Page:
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Umberto Boccioni

Ester Coen, "Umberto Boccioni"
English | 1988 | ISBN: 0870995227, 0810907216 | PDF | pages: 330 | 50,8 mb

Umberto Boccioni (1882-1916) is a model of the spirit and flavor of Futurism-militant, exuberant, actively taking part in the social and political events of the turbulent times in which he lived. His manifestos and his powerfully sensuous visualizations exemplify the nature and the pertinence of the Futurist contribution to modern art. Along with F. T. Marinetti, Giacomo Balla, Carlo Carra, Luigi Russolo, and Gino Severini, Boccioni played a leading role in the development and practice of Futurist ideas and art. During his brief life he made seminal contributions through his writings, paintings, sculptures, drawings, and engravings.

Futurism burst forth with impassioned energy in Italy during the years immediately preceding World War I. Rejecting past idealism and scorning contemporary culture and society, the proponents of this major art movement shaped a forceful and revolutionary rhetoric that became the basis for their dynamic art, which conveys the frenetic and colorful motions of urban life. Throughout the course of the twentieth century, Futurism has been largely dismissed in favor of the Cubism concurrently developed in Paris. Yet the Futurist concepts set forth as early as 1910 have been of consequence in many areas of subsequent avant-garde art, both for their championing of the anti-past, pro-technological present and for the resulting art that injects Cubist formal elements with a lively, worldly, urban content.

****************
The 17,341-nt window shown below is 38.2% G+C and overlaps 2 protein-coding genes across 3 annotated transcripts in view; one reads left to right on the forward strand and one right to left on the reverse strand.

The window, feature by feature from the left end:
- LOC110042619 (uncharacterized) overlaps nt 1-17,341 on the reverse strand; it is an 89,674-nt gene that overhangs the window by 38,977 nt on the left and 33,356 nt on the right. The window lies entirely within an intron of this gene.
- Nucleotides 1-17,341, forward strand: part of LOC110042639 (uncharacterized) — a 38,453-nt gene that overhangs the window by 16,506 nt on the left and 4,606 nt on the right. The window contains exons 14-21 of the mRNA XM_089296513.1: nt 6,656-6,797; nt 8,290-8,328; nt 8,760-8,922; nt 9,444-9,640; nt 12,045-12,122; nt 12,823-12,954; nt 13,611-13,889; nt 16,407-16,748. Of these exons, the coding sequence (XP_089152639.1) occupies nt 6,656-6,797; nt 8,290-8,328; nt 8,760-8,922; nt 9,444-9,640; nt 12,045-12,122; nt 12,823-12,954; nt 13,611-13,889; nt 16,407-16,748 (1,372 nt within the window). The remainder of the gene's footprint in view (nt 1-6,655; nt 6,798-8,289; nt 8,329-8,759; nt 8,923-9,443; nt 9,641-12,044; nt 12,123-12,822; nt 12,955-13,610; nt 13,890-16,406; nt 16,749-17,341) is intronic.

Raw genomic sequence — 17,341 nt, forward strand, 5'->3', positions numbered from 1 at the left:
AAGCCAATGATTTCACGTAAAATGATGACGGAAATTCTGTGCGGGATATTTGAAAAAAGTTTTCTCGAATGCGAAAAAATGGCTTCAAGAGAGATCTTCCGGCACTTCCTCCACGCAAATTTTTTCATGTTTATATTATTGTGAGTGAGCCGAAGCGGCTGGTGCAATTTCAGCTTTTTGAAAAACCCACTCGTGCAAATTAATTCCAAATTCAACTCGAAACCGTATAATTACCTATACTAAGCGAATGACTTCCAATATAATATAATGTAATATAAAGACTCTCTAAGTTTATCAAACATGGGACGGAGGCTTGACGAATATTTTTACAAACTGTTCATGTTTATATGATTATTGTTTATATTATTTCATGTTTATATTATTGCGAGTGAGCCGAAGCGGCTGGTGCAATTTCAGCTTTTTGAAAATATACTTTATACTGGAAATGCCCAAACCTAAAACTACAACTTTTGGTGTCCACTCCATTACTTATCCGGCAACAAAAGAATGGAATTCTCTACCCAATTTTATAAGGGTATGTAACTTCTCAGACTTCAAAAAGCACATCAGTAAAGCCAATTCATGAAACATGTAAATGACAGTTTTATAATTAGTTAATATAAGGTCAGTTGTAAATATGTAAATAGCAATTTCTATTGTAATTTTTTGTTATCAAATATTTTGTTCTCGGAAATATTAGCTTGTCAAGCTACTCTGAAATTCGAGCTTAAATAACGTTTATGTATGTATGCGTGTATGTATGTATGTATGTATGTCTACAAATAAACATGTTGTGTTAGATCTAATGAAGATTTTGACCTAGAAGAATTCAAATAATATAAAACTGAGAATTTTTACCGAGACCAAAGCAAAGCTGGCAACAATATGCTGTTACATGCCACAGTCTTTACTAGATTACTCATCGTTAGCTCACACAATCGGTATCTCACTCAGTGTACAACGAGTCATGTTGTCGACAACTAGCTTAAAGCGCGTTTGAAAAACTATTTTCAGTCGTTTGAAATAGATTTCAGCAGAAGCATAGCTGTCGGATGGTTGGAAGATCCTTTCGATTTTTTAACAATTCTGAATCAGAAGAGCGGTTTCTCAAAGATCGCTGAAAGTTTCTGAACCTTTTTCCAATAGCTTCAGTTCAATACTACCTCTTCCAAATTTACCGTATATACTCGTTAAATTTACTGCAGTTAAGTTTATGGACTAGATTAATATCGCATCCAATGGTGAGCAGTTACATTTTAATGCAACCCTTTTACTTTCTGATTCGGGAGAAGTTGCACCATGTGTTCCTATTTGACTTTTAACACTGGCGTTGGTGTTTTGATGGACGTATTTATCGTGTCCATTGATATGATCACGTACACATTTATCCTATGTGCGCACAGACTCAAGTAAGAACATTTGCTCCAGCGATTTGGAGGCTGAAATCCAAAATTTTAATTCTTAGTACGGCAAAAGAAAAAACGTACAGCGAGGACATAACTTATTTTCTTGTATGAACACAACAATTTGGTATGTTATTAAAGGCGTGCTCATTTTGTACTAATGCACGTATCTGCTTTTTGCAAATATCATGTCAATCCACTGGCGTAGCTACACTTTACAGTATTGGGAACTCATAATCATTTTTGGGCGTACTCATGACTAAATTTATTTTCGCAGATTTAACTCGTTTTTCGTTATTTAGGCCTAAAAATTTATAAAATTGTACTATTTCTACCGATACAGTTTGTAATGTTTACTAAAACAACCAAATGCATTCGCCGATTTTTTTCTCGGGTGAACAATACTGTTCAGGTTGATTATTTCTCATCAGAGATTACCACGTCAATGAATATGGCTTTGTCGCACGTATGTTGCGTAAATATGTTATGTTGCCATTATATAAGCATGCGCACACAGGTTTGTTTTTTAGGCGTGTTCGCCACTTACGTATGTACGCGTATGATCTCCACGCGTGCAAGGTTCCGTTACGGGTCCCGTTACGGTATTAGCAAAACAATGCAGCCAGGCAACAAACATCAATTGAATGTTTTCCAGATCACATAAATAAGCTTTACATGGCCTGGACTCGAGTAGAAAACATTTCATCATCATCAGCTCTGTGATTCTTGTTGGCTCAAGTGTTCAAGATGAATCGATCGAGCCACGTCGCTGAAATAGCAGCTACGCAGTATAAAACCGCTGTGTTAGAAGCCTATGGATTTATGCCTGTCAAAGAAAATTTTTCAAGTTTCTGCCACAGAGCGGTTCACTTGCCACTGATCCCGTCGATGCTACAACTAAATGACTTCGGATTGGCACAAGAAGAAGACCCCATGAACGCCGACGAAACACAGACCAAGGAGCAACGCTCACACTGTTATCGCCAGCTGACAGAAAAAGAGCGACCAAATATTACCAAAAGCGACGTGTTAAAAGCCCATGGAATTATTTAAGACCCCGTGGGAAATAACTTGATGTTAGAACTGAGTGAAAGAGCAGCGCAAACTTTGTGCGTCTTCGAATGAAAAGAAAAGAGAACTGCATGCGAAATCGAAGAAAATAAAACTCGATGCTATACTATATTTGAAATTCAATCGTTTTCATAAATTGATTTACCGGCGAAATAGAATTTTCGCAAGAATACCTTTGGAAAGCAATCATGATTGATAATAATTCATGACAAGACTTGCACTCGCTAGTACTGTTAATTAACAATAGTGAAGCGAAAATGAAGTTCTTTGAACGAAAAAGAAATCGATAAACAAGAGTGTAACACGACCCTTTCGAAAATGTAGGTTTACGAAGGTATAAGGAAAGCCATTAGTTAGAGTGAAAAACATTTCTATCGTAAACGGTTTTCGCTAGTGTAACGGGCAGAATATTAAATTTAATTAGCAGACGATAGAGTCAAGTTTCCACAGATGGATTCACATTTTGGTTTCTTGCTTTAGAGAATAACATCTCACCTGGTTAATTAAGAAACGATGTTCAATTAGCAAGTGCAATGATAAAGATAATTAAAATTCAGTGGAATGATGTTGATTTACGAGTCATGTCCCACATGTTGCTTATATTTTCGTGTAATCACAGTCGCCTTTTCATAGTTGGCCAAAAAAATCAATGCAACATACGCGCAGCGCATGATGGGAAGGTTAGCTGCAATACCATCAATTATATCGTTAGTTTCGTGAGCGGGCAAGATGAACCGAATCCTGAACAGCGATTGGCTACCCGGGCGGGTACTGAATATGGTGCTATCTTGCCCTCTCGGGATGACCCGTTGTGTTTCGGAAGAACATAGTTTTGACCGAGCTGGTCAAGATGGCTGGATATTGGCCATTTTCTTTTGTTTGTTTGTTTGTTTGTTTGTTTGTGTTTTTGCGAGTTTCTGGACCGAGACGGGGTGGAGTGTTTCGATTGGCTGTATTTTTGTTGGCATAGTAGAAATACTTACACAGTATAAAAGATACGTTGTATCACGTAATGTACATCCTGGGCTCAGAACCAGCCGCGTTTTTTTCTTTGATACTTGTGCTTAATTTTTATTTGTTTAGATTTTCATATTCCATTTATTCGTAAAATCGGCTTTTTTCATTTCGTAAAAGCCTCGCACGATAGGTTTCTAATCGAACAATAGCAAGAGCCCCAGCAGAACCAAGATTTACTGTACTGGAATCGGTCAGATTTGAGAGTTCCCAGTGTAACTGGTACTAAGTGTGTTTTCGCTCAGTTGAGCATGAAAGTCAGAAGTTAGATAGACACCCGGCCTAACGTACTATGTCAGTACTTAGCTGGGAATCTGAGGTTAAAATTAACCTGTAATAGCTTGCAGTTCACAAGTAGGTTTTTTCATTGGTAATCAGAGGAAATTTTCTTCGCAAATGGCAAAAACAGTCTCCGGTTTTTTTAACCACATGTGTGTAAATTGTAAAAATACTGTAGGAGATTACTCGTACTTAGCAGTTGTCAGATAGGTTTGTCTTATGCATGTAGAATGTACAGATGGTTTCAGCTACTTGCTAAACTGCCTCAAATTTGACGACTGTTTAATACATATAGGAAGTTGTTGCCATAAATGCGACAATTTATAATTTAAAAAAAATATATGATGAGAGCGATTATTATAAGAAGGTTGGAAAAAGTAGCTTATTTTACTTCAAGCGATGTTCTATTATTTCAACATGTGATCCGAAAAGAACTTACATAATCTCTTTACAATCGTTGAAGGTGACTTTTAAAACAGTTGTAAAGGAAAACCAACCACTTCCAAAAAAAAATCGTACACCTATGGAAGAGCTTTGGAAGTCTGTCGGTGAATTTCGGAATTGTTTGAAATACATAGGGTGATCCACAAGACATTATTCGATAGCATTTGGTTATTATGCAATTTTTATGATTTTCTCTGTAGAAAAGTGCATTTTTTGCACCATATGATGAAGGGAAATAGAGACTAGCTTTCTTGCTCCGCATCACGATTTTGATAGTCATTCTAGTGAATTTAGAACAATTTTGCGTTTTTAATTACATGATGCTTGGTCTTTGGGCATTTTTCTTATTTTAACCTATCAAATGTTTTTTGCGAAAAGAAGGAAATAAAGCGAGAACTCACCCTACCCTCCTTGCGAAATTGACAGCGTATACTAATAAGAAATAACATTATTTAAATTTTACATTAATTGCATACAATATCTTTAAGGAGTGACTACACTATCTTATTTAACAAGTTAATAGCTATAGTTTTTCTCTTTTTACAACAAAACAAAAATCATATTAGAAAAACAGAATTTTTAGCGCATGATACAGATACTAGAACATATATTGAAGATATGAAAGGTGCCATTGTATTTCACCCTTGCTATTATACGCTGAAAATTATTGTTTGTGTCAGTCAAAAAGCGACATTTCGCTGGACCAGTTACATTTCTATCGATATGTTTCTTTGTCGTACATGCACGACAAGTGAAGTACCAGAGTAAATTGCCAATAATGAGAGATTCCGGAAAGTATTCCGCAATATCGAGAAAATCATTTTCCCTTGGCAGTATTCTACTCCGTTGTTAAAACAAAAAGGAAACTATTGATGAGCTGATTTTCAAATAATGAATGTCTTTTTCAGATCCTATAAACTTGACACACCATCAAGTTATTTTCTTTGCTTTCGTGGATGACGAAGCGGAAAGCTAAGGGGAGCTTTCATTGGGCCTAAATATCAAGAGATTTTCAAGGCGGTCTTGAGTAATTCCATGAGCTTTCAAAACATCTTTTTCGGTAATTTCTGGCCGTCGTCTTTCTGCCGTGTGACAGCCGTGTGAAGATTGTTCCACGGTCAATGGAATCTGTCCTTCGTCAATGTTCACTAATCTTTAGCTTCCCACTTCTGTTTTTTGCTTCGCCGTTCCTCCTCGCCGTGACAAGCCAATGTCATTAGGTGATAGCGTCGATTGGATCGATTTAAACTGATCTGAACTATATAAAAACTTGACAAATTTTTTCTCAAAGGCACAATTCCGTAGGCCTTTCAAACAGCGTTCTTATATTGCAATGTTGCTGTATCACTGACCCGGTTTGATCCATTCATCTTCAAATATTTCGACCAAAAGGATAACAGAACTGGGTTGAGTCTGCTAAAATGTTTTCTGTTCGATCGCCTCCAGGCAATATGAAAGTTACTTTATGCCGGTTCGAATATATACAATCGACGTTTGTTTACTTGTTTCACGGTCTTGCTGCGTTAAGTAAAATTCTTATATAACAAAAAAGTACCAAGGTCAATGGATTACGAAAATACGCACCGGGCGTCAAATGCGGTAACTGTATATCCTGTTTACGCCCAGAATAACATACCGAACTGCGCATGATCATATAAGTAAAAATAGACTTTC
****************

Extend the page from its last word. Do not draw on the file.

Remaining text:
This publication presents an overview of Boccioni's unique accomplishments; it includes both a comprehensive survey of his art and of his writings, a number of which appear here for the first time in English. It documents the first retrospective exhibition of Boccioni's art in the United States. The American audience at last has the opportunity to assess Boccioni's place in the history of twentieth-century art. His fields of whirling action demonstrate that the period standardly termed the Cubist epoch could, with equal justice, be termed the Futurist era, in acknowledgment of the vanguard movement in Italy.

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